Central Intelligence Agency
Central Intelligence Agency (2015). "Nauru". The
World Factbook. Archived from the original on 17 September 2008.
Retrieved 8 June 2015.
^ a b c d e f g h i j k l m n "Background Note: Nauru". State
Department Bureau of East Asian and Pacific Affairs. September 2005.
Retrieved 11 May 2006.
^ "National Report on Population ad Housing" (PDF).
Nauru Bureau of
Statistics. Retrieved 9 June 2015.
^ a b c d Nauru. International Monetary Fund
Nauru Pronunciation in English". Cambridge English Dictionary.
Cambridge University Press.
Nauru — Definition, pictures, pronunciation and usage notes".
Oxford Advanced Learner's Dictionary. Oxford University Press.
^ Hogan, C Michael (2011). "Phosphate". Encyclopedia of Earth.
National Council for Science and the Environment. Retrieved 17 June
^ "Pacific correspondent Mike Field". Radio New Zealand. 18 June
^ "Nauru's former chief justice predicts legal break down". SBS News.
Special Broadcasting Service.
^ Ben Doherty. "This is Abyan's story, and it is Australia's story".
^ a b c d
Nauru Department of Economic Development and Environment
(2003). "First National Report to the
United Nations Convention to
Combat Desertification" (PDF). United Nations. Archived from the
original (PDF) on 22 July 2011. Retrieved 25 June 2012.
^ Whyte, Brendan (2007). "On Cartographic Vexillology". Cartographica.
42 (3): 251–262. doi:10.3138/carto.42.3.251.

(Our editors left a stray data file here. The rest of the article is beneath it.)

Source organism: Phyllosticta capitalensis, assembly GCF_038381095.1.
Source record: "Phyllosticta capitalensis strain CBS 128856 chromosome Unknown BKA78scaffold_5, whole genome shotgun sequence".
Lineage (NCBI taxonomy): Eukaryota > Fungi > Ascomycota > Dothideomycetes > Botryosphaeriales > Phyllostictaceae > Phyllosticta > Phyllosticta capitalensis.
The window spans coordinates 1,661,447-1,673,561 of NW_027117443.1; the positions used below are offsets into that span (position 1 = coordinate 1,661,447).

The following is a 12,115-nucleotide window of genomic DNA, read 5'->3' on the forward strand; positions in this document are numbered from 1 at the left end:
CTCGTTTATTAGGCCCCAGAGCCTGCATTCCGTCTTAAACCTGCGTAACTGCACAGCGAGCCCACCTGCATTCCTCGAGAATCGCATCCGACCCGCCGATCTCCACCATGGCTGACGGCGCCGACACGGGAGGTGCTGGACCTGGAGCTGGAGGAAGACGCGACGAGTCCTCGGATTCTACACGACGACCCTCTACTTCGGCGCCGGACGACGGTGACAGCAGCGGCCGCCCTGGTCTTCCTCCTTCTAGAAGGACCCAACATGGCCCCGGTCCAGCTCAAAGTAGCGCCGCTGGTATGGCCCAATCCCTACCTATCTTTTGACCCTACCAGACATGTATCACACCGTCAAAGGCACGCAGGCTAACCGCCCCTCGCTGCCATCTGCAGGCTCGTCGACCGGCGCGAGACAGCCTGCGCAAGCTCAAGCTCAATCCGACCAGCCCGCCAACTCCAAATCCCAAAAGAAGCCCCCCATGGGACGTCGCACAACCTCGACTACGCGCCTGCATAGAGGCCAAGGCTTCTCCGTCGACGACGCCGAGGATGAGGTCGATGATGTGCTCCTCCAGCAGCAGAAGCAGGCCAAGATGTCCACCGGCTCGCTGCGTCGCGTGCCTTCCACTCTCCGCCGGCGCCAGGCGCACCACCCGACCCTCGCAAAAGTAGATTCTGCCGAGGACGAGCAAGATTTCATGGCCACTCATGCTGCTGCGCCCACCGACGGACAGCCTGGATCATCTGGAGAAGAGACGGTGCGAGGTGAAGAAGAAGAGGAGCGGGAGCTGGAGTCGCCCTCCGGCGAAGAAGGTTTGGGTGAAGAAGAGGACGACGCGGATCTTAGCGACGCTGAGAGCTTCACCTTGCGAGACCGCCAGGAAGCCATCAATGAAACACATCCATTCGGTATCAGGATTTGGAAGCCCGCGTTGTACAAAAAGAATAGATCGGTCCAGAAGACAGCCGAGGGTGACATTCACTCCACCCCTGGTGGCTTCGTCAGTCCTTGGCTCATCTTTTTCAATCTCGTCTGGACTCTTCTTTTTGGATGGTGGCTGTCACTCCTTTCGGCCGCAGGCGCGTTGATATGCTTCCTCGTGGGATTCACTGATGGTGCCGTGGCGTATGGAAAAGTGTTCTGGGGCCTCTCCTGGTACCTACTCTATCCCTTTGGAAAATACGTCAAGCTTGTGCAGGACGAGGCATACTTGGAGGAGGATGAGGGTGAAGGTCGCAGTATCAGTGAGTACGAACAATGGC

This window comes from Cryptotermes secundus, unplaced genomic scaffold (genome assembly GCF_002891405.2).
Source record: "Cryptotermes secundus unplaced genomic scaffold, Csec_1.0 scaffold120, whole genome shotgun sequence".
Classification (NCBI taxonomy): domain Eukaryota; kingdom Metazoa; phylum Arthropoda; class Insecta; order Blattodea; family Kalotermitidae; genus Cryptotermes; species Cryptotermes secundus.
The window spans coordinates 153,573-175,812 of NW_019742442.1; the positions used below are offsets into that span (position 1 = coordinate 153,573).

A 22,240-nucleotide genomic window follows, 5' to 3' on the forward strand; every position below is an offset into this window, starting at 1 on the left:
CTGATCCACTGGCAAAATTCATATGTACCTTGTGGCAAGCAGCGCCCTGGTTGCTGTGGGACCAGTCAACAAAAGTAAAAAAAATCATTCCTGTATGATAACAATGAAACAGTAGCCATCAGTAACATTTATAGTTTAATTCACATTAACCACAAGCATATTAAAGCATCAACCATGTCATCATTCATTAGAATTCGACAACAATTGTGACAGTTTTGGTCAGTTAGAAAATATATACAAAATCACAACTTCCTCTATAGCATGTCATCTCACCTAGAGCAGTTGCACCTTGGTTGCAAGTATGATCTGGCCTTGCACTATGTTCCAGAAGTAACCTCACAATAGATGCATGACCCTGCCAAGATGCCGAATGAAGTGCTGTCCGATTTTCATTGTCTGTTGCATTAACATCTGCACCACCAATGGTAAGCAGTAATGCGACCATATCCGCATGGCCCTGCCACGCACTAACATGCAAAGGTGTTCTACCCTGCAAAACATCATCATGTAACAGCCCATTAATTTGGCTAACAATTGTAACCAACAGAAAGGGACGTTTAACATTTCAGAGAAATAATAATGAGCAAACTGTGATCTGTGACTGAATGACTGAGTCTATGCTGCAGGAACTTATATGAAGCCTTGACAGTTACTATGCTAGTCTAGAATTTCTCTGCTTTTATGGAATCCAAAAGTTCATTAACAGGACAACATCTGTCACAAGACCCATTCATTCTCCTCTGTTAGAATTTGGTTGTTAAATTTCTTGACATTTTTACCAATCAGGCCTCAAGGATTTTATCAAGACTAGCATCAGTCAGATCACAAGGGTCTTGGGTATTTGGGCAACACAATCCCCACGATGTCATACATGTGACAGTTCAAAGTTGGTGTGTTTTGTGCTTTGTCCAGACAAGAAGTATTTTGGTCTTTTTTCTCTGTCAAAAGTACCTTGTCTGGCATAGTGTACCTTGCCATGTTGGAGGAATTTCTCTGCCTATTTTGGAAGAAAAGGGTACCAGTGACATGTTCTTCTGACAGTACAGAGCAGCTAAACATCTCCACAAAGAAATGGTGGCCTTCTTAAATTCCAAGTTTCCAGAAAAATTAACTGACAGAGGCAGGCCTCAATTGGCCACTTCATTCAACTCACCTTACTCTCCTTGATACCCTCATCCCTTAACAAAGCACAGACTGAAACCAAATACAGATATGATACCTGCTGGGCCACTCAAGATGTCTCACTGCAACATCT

^ Pollock, Nancy J (1995). "5: Social Fattening Patterns in the
Pacific—the Positive Side of Obesity. A
Nauru Case Study". In De
Garine, I. Social Aspects of Obesity. Routledge.
^ a b Spennemann, Dirk HR (January 2002). "Traditional milkfish
aquaculture in Nauru".
Aquaculture International. 10 (6): 551–562.
^ West, Barbara A (2010). "Nauruans: nationality". Encyclopedia of the
Peoples of Asia and Oceania. Infobase Publishing. pp. 578–580.
^ Marshall, Mac; Marshall, Leslie B (January 1976). "Holy and Unholy
Spirits: The Effects of Missionization on Alcohol Use in Eastern
Micronesia". Journal of Pacific History. 11 (3): 135–166.
^ Reyes, Ramon E, Jr (1996). "
Nauru v. Australia". New York Law School
Journal of International and Comparative Law. 16 (1–2). CS1
maint: Multiple names: authors list (link)
^ a b c d e "Commonwealth and Colonial Law" by Kenneth Roberts-Wray,
London, Stevens, 1966. P. 884
^ a b Firth, Stewart (January 1978). "German Labour Policy in Nauru
and Angaur, 1906–1914". The Journal of Pacific History. 13 (1):
^ a b Hill, Robert A, ed. (1986). "2: Progress Comes to Nauru". The
Marcus Garvey and Universal Negro Improvement Association Papers. 5.
University of California Press. ISBN 978-0-520-05817-0.
^ Ellis, AF (1935). Ocean Island and Nauru – their story. Angus
and Robertson Limited. pp. 29–39.
^ Hartleben, A (1895). Deutsche Rundschau für Geographie und
Statistik. p. 429.
^ a b Manner, HI; Thaman, RR; Hassall, DC (May 1985). "Plant
succession after phosphate mining on Nauru". Australian Geographer. 16
(3): 185–195. doi:10.1080/00049188508702872.
^ Gowdy, John M; McDaniel, Carl N (May 1999). "The Physical
Destruction of Nauru". Land Economics. 75 (2): 333–338.
^ a b c Cmd. 1202
^ Shlomowitz, R (November 1990). "Differential mortality of Asians and
Pacific Islanders in the Pacific labour trade". Journal of the
Australian Population Association. 7 (2): 116–127.
^ Hudson, WJ (April 1965). "Australia's experience as a mandatory
power". Australian Outlook. 19 (1): 35–46.